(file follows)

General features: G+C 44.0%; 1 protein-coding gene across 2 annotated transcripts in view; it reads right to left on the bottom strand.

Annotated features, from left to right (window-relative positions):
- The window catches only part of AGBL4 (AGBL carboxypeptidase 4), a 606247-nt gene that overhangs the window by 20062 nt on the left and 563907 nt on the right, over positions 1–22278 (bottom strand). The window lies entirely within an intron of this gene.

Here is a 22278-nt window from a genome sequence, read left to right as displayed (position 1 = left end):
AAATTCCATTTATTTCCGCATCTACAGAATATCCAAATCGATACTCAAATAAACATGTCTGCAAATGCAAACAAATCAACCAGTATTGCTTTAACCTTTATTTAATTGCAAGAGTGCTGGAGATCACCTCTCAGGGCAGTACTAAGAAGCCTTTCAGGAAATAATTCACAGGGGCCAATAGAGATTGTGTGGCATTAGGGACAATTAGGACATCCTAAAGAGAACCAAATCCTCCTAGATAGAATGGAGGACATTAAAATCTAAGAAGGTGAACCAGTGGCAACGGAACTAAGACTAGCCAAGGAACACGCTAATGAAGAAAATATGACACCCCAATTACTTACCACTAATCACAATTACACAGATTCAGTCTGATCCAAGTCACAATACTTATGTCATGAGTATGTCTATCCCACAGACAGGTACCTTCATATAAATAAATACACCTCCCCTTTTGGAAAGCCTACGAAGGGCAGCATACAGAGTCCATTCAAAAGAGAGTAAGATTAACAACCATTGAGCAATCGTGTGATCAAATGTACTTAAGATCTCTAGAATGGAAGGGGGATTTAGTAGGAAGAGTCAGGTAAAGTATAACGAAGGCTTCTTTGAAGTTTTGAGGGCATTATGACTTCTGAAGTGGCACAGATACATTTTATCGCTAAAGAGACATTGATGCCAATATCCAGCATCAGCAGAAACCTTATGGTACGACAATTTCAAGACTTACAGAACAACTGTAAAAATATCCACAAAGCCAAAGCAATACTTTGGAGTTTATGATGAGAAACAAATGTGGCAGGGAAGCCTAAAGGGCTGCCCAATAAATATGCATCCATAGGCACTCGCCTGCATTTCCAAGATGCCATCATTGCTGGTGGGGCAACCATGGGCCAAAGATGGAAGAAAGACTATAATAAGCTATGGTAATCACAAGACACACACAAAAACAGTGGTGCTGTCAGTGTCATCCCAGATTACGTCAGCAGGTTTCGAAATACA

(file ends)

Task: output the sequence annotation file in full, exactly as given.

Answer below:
General features: G+C 44.0%; 1 protein-coding gene across 2 annotated transcripts in view; it reads right to left on the bottom strand.

Annotated features, from left to right (window-relative positions):
- The window catches only part of AGBL4 (AGBL carboxypeptidase 4), a 606247-nt gene that overhangs the window by 20062 nt on the left and 563907 nt on the right, over positions 1–22278 (bottom strand). The window lies entirely within an intron of this gene.

Here is a 22278-nt window from a genome sequence, read left to right as displayed (position 1 = left end):
AAATTCCATTTATTTCCGCATCTACAGAATATCCAAATCGATACTCAAATAAACATGTCTGCAAATGCAAACAAATCAACCAGTATTGCTTTAACCTTTATTTAATTGCAAGAGTGCTGGAGATCACCTCTCAGGGCAGTACTAAGAAGCCTTTCAGGAAATAATTCACAGGGGCCAATAGAGATTGTGTGGCATTAGGGACAATTAGGACATCCTAAAGAGAACCAAATCCTCCTAGATAGAATGGAGGACATTAAAATCTAAGAAGGTGAACCAGTGGCAACGGAACTAAGACTAGCCAAGGAACACGCTAATGAAGAAAATATGACACCCCAATTACTTACCACTAATCACAATTACACAGATTCAGTCTGATCCAAGTCACAATACTTATGTCATGAGTATGTCTATCCCACAGACAGGTACCTTCATATAAATAAATACACCTCCCCTTTTGGAAAGCCTACGAAGGGCAGCATACAGAGTCCATTCAAAAGAGAGTAAGATTAACAACCATTGAGCAATCGTGTGATCAAATGTACTTAAGATCTCTAGAATGGAAGGGGGATTTAGTAGGAAGAGTCAGGTAAAGTATAACGAAGGCTTCTTTGAAGTTTTGAGGGCATTATGACTTCTGAAGTGGCACAGATACATTTTATCGCTAAAGAGACATTGATGCCAATATCCAGCATCAGCAGAAACCTTATGGTACGACAATTTCAAGACTTACAGAACAACTGTAAAAATATCCACAAAGCCAAAGCAATACTTTGGAGTTTATGATGAGAAACAAATGTGGCAGGGAAGCCTAAAGGGCTGCCCAATAAATATGCATCCATAGGCACTCGCCTGCATTTCCAAGATGCCATCATTGCTGGTGGGGCAACCATGGGCCAAAGATGGAAGAAAGACTATAATAAGCTATGGTAATCACAAGACACACACAAAAACAGTGGTGCTGTCAGTGTCATCCCAGATTACGTCAGCAGGTTTCGAAATACA